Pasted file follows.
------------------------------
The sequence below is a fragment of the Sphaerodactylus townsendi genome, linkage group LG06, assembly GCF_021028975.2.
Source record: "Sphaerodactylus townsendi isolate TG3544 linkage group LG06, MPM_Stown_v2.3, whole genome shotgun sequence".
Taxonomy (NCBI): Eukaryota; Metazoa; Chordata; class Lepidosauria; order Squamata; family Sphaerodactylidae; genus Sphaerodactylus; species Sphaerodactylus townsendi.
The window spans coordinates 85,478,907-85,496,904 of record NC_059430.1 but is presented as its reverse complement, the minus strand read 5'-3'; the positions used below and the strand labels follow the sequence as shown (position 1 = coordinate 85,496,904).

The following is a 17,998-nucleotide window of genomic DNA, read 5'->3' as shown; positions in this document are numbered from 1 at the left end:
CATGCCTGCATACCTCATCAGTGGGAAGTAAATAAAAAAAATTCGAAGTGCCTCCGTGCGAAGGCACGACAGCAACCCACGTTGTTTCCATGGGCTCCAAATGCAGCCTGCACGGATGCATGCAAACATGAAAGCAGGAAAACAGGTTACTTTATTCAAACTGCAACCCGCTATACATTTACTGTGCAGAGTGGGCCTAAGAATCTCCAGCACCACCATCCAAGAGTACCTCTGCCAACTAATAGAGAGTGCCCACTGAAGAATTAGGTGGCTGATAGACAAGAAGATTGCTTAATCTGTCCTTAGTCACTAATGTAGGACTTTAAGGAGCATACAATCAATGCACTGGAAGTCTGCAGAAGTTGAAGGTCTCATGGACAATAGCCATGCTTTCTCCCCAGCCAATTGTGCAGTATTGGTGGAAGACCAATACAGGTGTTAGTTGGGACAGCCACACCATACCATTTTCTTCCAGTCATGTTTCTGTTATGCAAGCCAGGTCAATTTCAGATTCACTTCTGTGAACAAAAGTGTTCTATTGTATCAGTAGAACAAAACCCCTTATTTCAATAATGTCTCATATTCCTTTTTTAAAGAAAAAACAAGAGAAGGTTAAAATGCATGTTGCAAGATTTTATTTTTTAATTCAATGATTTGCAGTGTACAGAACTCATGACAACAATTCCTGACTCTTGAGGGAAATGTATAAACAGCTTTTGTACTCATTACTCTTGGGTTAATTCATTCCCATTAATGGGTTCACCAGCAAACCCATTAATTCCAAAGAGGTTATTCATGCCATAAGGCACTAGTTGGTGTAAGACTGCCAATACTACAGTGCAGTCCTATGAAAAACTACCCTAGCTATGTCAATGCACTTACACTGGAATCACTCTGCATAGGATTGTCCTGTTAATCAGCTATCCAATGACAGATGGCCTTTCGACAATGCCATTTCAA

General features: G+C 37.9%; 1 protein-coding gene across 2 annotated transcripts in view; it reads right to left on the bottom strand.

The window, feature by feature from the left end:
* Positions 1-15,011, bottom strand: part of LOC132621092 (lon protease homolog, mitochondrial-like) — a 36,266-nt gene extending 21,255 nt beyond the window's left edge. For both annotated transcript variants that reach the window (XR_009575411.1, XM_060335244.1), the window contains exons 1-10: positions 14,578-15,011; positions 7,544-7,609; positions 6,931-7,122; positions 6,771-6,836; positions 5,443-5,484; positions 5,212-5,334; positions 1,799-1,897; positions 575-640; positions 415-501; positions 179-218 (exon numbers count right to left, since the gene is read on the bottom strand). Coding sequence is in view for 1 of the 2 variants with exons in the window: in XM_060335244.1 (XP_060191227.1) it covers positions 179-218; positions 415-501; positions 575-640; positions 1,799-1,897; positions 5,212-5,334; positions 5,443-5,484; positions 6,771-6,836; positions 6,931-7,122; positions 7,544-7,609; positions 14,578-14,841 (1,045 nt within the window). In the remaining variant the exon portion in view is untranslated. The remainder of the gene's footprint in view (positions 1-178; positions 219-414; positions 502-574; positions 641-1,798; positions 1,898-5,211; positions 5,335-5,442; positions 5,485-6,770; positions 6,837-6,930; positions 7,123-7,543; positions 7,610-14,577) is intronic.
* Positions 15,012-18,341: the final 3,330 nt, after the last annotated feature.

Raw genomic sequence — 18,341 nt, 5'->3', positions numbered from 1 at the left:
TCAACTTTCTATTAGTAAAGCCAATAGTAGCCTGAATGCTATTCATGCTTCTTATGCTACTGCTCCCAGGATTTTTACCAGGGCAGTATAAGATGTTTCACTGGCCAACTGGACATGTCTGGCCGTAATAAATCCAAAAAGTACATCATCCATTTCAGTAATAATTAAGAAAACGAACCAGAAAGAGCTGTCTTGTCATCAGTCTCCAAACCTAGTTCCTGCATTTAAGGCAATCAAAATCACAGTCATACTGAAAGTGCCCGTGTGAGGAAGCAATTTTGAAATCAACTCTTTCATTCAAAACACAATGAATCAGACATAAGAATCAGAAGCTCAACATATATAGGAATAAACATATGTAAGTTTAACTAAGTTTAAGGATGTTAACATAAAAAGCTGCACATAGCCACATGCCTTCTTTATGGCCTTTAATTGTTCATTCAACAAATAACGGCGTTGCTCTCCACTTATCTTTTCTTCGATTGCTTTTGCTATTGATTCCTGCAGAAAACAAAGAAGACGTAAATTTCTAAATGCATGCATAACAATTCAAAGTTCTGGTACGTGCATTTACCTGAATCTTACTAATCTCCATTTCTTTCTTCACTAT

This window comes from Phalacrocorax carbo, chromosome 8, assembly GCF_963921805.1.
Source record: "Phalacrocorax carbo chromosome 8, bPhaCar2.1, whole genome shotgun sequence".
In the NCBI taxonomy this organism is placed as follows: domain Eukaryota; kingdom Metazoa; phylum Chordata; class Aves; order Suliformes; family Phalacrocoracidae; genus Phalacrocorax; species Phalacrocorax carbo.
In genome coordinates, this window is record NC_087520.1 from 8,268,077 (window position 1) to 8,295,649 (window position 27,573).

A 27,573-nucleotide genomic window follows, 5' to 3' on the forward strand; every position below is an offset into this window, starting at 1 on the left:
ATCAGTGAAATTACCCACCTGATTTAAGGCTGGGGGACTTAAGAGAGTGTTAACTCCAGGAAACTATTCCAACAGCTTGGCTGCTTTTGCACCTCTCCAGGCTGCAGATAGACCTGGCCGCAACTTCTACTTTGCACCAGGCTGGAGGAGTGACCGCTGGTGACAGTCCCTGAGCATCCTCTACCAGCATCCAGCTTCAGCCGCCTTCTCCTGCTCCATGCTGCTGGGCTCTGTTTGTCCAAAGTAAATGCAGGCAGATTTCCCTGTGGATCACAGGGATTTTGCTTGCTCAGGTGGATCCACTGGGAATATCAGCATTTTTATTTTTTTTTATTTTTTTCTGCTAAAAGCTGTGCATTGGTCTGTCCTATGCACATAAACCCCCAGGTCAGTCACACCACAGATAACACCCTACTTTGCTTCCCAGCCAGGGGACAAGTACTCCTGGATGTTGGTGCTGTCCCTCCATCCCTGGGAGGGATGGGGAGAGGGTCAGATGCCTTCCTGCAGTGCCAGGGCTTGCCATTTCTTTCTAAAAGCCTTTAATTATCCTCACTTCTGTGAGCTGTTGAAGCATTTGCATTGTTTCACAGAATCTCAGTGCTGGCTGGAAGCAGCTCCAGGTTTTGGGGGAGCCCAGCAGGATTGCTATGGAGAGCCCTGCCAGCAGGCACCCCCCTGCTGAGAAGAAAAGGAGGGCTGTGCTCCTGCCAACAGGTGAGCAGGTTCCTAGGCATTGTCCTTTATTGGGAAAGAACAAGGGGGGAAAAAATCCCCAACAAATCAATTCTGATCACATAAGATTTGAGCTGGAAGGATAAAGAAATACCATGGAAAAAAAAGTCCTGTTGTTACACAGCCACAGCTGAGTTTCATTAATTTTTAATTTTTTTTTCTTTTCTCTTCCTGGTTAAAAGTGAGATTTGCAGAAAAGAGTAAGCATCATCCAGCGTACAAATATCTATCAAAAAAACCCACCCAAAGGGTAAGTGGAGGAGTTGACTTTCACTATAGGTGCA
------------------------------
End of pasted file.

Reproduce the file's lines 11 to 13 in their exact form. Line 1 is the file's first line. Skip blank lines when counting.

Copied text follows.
Raw genomic sequence — 18,341 nt, 5'->3', positions numbered from 1 at the left:
TCAACTTTCTATTAGTAAAGCCAATAGTAGCCTGAATGCTATTCATGCTTCTTATGCTACTGCTCCCAGGATTTTTACCAGGGCAGTATAAGATGTTTCACTGGCCAACTGGACATGTCTGGCCGTAATAAATCCAAAAAGTACATCATCCATTTCAGTAATAATTAAGAAAACGAACCAGAAAGAGCTGTCTTGTCATCAGTCTCCAAACCTAGTTCCTGCATTTAAGGCAATCAAAATCACAGTCATACTGAAAGTGCCCGTGTGAGGAAGCAATTTTGAAATCAACTCTTTCATTCAAAACACAATGAATCAGACATAAGAATCAGAAGCTCAACATATATAGGAATAAACATATGTAAGTTTAACTAAGTTTAAGGATGTTAACATAAAAAGCTGCACATAGCCACATGCCTTCTTTATGGCCTTTAATTGTTCATTCAACAAATAACGGCGTTGCTCTCCACTTATCTTTTCTTCGATTGCTTTTGCTATTGATTCCTGCAGAAAACAAAGAAGACGTAAATTTCTAAATGCATGCATAACAATTCAAAGTTCTGGTACGTGCATTTACCTGAATCTTACTAATCTCCATTTCTTTCTTCACTAT

This window comes from Phalacrocorax carbo, chromosome 8, assembly GCF_963921805.1.